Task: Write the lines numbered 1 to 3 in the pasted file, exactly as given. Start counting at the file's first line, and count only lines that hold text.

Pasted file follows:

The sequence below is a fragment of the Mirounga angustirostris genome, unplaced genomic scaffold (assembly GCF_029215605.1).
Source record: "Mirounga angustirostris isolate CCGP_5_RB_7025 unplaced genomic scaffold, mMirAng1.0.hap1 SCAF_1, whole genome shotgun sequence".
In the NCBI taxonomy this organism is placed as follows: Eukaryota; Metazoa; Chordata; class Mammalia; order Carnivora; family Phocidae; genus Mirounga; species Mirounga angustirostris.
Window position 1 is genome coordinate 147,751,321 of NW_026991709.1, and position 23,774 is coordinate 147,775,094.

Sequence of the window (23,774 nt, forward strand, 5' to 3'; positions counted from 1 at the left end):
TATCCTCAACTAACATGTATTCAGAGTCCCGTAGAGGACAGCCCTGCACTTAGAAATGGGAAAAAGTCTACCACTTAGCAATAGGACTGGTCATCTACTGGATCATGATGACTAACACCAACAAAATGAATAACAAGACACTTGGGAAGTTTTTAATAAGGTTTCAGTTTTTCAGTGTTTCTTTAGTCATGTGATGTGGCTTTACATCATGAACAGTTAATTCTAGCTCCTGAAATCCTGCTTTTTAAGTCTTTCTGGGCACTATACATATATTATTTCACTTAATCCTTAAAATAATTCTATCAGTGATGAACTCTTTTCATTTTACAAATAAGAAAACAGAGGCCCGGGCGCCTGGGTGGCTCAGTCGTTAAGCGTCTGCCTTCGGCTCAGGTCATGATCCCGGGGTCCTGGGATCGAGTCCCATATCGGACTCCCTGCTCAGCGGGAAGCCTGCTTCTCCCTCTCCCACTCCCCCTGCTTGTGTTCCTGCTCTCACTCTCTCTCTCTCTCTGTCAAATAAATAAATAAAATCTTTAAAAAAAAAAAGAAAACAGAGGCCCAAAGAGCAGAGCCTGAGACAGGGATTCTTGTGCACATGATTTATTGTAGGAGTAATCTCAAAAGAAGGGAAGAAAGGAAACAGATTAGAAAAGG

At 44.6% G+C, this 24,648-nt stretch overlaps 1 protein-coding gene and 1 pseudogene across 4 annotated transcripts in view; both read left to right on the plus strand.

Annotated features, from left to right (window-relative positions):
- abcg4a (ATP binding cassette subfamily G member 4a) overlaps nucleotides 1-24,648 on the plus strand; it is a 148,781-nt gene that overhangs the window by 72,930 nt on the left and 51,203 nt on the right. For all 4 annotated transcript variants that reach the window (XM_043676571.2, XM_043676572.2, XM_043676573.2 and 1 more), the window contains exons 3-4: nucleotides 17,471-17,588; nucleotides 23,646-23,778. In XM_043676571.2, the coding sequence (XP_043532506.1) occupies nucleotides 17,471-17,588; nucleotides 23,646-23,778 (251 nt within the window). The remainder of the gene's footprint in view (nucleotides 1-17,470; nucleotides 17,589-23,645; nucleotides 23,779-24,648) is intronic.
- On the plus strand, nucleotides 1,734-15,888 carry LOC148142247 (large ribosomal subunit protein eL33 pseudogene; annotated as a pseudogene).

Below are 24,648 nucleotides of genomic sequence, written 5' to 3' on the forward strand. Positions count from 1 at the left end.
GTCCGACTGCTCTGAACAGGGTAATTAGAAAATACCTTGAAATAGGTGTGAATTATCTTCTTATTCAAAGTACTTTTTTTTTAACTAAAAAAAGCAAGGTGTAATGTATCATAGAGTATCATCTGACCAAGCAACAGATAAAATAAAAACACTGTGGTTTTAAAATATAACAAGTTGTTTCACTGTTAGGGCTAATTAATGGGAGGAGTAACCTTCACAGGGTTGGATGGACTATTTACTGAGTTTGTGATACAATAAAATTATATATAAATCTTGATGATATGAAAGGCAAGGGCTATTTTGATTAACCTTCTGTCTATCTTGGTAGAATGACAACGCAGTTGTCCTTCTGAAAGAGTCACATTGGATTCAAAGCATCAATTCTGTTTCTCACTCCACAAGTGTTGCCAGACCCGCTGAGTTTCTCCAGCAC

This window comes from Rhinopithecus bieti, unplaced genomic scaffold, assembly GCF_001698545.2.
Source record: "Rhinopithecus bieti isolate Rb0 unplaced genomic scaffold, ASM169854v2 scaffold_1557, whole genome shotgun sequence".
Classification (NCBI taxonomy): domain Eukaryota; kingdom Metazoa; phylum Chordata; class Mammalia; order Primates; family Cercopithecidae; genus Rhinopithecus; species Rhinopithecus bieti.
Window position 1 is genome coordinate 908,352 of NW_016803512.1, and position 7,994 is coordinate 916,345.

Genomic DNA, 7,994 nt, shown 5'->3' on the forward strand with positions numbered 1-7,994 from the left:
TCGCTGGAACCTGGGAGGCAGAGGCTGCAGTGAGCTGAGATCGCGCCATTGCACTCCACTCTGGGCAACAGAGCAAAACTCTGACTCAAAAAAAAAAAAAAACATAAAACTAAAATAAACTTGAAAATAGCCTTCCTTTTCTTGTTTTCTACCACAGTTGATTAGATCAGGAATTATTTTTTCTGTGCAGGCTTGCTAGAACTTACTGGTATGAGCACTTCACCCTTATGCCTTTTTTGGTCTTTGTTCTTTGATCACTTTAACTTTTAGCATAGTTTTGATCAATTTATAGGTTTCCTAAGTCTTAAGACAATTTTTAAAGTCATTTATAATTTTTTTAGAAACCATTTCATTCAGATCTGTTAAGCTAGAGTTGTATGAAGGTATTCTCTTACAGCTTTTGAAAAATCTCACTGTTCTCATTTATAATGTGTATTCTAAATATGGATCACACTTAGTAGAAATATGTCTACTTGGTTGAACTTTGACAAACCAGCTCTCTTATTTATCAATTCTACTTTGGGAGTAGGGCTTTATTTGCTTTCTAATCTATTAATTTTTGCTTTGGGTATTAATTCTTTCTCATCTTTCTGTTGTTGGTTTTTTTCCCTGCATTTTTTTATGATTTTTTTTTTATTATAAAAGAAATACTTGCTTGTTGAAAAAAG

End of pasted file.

The sequence below is a fragment of the Mirounga angustirostris genome, unplaced genomic scaffold (assembly GCF_029215605.1).
Source record: "Mirounga angustirostris isolate CCGP_5_RB_7025 unplaced genomic scaffold, mMirAng1.0.hap1 SCAF_1, whole genome shotgun sequence".
In the NCBI taxonomy this organism is placed as follows: Eukaryota; Metazoa; Chordata; class Mammalia; order Carnivora; family Phocidae; genus Mirounga; species Mirounga angustirostris.